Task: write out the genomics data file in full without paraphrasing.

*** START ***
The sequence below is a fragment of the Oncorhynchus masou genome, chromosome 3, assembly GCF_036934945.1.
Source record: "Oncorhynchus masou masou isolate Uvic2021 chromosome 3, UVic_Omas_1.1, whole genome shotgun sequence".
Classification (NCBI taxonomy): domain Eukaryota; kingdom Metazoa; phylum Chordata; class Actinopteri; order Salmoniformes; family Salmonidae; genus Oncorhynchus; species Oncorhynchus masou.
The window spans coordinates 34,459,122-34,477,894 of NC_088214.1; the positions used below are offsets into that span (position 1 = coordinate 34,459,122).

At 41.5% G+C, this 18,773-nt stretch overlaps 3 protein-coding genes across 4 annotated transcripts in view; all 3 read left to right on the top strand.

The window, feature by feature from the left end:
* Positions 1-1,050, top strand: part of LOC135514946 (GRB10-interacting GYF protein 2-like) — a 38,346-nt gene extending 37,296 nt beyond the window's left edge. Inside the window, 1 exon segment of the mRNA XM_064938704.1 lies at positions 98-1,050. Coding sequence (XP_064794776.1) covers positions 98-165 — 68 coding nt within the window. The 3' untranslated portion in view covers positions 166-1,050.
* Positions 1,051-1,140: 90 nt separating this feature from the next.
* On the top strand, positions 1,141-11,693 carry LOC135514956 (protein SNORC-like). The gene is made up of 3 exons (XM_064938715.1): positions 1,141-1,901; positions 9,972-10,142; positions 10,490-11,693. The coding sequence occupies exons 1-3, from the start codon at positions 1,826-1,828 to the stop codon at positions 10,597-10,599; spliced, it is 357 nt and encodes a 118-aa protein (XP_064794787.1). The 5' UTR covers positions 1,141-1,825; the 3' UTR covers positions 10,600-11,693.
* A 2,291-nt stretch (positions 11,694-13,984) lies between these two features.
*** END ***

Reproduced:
The sequence below is a fragment of the Oncorhynchus masou genome, chromosome 3, assembly GCF_036934945.1.
Source record: "Oncorhynchus masou masou isolate Uvic2021 chromosome 3, UVic_Omas_1.1, whole genome shotgun sequence".
Classification (NCBI taxonomy): domain Eukaryota; kingdom Metazoa; phylum Chordata; class Actinopteri; order Salmoniformes; family Salmonidae; genus Oncorhynchus; species Oncorhynchus masou.
The window spans coordinates 34,459,122-34,477,894 of NC_088214.1; the positions used below are offsets into that span (position 1 = coordinate 34,459,122).

At 41.5% G+C, this 18,773-nt stretch overlaps 3 protein-coding genes across 4 annotated transcripts in view; all 3 read left to right on the top strand.

The window, feature by feature from the left end:
* Positions 1-1,050, top strand: part of LOC135514946 (GRB10-interacting GYF protein 2-like) — a 38,346-nt gene extending 37,296 nt beyond the window's left edge. Inside the window, 1 exon segment of the mRNA XM_064938704.1 lies at positions 98-1,050. Coding sequence (XP_064794776.1) covers positions 98-165 — 68 coding nt within the window. The 3' untranslated portion in view covers positions 166-1,050.
* Positions 1,051-1,140: 90 nt separating this feature from the next.
* On the top strand, positions 1,141-11,693 carry LOC135514956 (protein SNORC-like). The gene is made up of 3 exons (XM_064938715.1): positions 1,141-1,901; positions 9,972-10,142; positions 10,490-11,693. The coding sequence occupies exons 1-3, from the start codon at positions 1,826-1,828 to the stop codon at positions 10,597-10,599; spliced, it is 357 nt and encodes a 118-aa protein (XP_064794787.1). The 5' UTR covers positions 1,141-1,825; the 3' UTR covers positions 10,600-11,693.
* A 2,291-nt stretch (positions 11,694-13,984) lies between these two features.